Linear algebra a gentle introduction
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Linear Algebra A gentle introduction. Linear Algebra has become as basic and as applicable as calculus, and fortunately it is easier. --Gilbert Strang, MIT. What is a Vector ?. Think of a vector as a directed line segment in N-dimensions ! (has “length” and “direction”)

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Linear Algebra A gentle introduction

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Linear algebra a gentle introduction

Linear Algebra A gentle introduction

Linear Algebra has become as basic and as applicable

as calculus, and fortunately it is easier.

--Gilbert Strang, MIT


What is a vector

What is a Vector ?

  • Think of a vector as a directed line segment in N-dimensions! (has “length” and “direction”)

  • Basic idea: convert geometry in higher dimensions into algebra!

    • Once you define a “nice” basis along each dimension: x-, y-, z-axis …

    • Vector becomes a N x 1 matrix!

    • v = [a b c]T

    • Geometry starts to become linear algebra on vectors like v!

y

v

x


Linear algebra a gentle introduction

Vector Addition: A+B

A+B

A

A+B = C

(use the head-to-tail method to combine vectors)

B

C

B

A


Linear algebra a gentle introduction

Scalar Product: av

av

v

Change only the length (“scaling”), but keep direction fixed.

Sneak peek: matrix operation (Av) can change length,

direction and also dimensionality!


Vectors dot product

Vectors: Dot Product

Think of the dot product as a matrix multiplication

The magnitude is the dot product of a vector with itself

The dot product is also related to the angle between the two vectors


Linear algebra a gentle introduction

v

w

Inner (dot) Product: v.w or wTv

The inner product is a SCALAR!

If vectors v, w are “columns”, then dot product is wTv


Linear algebra a gentle introduction

Projection: Using Inner Products (I)

p = a (aTx)

||a|| = aTa = 1


Bases orthonormal bases

Bases & Orthonormal Bases

  • Basis (or axes): frame of reference

vs

Basis: a space is totally defined by a set of vectors – any point is a linear combination of the basis

Ortho-Normal: orthogonal + normal

[Sneak peek:

Orthogonal: dot product is zero

Normal: magnitude is one ]


What is a matrix

What is a Matrix?

  • A matrix is a set of elements, organized into rows and columns

rows

columns


Basic matrix operations

Basic Matrix Operations

  • Addition, Subtraction, Multiplication: creating new matrices (or functions)

Just add elements

Just subtract elements

Multiply each row by each column


Matrix times matrix

Matrix Times Matrix


Multiplication

Multiplication

  • Is AB = BA? Maybe, but maybe not!

  • Matrix multiplication AB: apply transformation B first, and then again transform using A!

  • Heads up: multiplication is NOT commutative!

  • Note: If A and B both represent either pure “rotation” or “scaling” they can be interchanged (i.e. AB = BA)


Matrix operating on vectors

é

ù

a

b

é

ù

x

'

=

ê

ú

ê

ú

é

ù

x

c

d

y

'

ë

û

ë

û

ê

ú

y

ë

û

Matrix operating on vectors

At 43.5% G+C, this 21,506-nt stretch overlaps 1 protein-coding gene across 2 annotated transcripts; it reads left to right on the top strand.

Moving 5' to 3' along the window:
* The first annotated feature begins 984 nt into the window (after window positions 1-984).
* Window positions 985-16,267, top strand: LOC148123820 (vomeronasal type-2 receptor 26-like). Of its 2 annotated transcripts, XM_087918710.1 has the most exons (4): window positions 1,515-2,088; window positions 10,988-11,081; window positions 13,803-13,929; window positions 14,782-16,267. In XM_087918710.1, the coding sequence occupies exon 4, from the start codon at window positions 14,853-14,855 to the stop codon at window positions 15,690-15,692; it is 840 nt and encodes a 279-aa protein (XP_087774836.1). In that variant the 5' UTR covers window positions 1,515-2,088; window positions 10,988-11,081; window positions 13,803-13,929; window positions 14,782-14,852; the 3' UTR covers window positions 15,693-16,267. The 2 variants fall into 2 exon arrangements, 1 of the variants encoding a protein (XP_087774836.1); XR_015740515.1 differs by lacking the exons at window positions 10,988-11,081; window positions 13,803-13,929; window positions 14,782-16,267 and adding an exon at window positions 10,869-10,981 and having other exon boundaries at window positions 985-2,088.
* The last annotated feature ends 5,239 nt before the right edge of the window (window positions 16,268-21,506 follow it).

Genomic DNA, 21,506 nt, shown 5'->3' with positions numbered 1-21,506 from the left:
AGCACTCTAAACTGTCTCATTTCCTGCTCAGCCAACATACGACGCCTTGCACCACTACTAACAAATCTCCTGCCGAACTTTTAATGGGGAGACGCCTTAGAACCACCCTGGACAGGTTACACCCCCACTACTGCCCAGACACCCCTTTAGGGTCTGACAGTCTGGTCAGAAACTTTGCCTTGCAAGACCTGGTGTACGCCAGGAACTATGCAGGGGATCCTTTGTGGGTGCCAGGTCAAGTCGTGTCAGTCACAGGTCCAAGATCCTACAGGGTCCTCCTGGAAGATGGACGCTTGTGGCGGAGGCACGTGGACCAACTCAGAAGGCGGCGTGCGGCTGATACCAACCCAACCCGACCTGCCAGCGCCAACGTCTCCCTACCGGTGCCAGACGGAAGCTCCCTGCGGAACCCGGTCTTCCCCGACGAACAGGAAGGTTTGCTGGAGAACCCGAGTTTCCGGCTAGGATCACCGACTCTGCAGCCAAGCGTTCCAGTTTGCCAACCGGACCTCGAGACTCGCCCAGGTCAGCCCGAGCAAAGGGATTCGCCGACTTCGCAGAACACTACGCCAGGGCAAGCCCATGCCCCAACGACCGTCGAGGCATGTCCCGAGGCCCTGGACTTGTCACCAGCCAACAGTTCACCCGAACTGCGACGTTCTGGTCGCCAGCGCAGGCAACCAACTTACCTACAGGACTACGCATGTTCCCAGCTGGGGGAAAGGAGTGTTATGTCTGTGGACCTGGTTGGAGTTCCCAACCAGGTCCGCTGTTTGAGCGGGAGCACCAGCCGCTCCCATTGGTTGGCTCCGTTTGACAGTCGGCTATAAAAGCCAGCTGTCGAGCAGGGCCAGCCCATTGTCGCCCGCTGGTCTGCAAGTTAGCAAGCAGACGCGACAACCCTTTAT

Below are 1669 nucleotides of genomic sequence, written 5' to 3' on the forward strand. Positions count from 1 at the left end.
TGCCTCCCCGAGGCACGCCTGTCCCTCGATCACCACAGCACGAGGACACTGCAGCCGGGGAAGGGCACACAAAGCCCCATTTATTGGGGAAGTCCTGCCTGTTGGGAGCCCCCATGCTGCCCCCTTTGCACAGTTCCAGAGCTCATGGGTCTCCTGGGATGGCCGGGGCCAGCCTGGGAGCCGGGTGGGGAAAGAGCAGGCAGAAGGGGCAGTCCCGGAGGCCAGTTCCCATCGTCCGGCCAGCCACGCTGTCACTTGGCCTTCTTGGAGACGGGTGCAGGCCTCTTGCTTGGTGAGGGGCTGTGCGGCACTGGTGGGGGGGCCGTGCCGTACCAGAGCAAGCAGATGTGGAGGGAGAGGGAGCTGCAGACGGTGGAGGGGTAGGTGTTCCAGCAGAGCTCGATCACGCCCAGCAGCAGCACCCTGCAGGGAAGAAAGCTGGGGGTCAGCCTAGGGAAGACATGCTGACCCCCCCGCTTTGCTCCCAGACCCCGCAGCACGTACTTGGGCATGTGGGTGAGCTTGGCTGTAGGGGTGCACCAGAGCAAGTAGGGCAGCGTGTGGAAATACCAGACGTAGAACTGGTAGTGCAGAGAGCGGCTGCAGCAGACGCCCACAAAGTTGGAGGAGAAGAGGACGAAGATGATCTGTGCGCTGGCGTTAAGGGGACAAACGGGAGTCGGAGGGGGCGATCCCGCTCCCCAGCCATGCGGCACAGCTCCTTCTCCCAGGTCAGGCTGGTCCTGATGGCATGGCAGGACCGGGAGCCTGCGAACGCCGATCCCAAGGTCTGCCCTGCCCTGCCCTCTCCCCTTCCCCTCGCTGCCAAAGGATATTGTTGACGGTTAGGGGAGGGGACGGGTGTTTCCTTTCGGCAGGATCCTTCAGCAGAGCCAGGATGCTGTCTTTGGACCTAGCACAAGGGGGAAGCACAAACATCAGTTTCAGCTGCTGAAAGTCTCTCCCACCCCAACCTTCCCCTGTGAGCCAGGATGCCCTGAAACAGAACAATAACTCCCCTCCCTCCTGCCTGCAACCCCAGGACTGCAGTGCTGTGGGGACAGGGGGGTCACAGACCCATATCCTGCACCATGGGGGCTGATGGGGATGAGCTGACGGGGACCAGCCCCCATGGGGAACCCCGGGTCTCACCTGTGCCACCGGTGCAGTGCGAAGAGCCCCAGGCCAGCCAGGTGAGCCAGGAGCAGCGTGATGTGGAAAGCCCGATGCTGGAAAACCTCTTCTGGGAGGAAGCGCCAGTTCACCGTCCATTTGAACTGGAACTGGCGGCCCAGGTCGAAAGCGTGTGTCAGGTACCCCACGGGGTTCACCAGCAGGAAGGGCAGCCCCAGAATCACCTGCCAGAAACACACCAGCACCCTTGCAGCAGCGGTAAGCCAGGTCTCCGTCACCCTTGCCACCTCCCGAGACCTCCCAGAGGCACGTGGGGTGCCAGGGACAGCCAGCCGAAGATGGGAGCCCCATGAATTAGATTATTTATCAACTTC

• Matrix is like a function that transforms the vectors on a plane

  • Matrix operating on a general point => transforms x- and y-components

  • System of linear equations: matrix is just the bunch of coeffs !

  • x’ = ax + by

  • y’ = cx + dy


Direction vector dot matrix

Direction Vector Dot Matrix


Inverse of a matrix

Inverse of a Matrix

  • Identity matrix: AI = A

  • Inverse exists only for square matrices that are non-singular

    • Maps N-d space to another N-d space bijectively

  • Some matrices have an inverse, such that:AA-1 = I

  • Inversion is tricky:(ABC)-1 = C-1B-1A-1

    Derived from non-commutativity property


Determinant of a matrix

Determinant of a Matrix

  • Used for inversion

  • If det(A) = 0, then A has no inverse

http://www.euclideanspace.com/maths/algebra/matrix/functions/inverse/threeD/index.htm


Transpose of a matrix

Transpose of a Matrix

  • Written AT(transpose of A)

  • Keep the diagonal but reflect all other elements about the diagonal

    aij = aji where i is the row and j the column

    in this example, elements c and b were exchanged

  • For orthonormal matrices A-1 = AT


Vectors cross product

Vectors: Cross Product

  • The cross product of vectors A and B is a vector C which is perpendicular to A and B

  • The magnitude of C is proportional to the sin of the angle between A and B

  • The direction of C follows the right hand rule if we are working in a right-handed coordinate system

A×B

B

A


Magnitude of the cross product

MAGNITUDE OF THE CROSS PRODUCT


Direction of the cross product

DIRECTION OF THE CROSS PRODUCT

  • The right hand rule determines the direction of the cross product


For more details

For more details

  • Prof. Gilbert Strang’s course videos:

  • http://ocw.mit.edu/OcwWeb/Mathematics/18-06Spring-2005/VideoLectures/index.htm

  • Esp. the lectures on eigenvalues/eigenvectors, singular value decomposition & applications of both. (second half of course)

  • Online Linear Algebra Tutorials:

  • http://tutorial.math.lamar.edu/AllBrowsers/2318/2318.asp


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